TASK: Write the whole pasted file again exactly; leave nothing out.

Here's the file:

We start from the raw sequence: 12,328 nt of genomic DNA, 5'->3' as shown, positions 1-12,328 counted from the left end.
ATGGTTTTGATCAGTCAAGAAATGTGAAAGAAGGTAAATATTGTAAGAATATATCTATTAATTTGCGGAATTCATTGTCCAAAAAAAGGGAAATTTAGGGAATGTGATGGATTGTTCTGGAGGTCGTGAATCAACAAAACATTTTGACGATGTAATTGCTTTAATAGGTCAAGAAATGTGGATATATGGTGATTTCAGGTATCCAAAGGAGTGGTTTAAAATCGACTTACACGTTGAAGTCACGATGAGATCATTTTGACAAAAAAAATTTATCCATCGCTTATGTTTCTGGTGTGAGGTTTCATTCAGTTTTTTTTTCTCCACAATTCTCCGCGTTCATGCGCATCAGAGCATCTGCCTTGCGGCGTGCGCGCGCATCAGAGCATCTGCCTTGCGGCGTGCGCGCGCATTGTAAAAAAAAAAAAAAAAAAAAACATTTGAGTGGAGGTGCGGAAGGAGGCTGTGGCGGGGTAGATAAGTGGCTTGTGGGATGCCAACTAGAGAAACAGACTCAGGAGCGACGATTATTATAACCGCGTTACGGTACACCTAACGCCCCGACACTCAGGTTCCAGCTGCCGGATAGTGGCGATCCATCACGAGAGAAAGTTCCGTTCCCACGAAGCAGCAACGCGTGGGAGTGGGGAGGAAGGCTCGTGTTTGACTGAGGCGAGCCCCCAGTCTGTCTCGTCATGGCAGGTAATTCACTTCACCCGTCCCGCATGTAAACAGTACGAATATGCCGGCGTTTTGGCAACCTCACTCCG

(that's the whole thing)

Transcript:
We start from the raw sequence: 12,328 nt of genomic DNA, 5'->3' as shown, positions 1-12,328 counted from the left end.
ATGGTTTTGATCAGTCAAGAAATGTGAAAGAAGGTAAATATTGTAAGAATATATCTATTAATTTGCGGAATTCATTGTCCAAAAAAAGGGAAATTTAGGGAATGTGATGGATTGTTCTGGAGGTCGTGAATCAACAAAACATTTTGACGATGTAATTGCTTTAATAGGTCAAGAAATGTGGATATATGGTGATTTCAGGTATCCAAAGGAGTGGTTTAAAATCGACTTACACGTTGAAGTCACGATGAGATCATTTTGACAAAAAAAATTTATCCATCGCTTATGTTTCTGGTGTGAGGTTTCATTCAGTTTTTTTTTCTCCACAATTCTCCGCGTTCATGCGCATCAGAGCATCTGCCTTGCGGCGTGCGCGCGCATCAGAGCATCTGCCTTGCGGCGTGCGCGCGCATTGTAAAAAAAAAAAAAAAAAAAAACATTTGAGTGGAGGTGCGGAAGGAGGCTGTGGCGGGGTAGATAAGTGGCTTGTGGGATGCCAACTAGAGAAACAGACTCAGGAGCGACGATTATTATAACCGCGTTACGGTACACCTAACGCCCCGACACTCAGGTTCCAGCTGCCGGATAGTGGCGATCCATCACGAGAGAAAGTTCCGTTCCCACGAAGCAGCAACGCGTGGGAGTGGGGAGGAAGGCTCGTGTTTGACTGAGGCGAGCCCCCAGTCTGTCTCGTCATGGCAGGTAATTCACTTCACCCGTCCCGCATGTAAACAGTACGAATATGCCGGCGTTTTGGCAACCTCACTCCG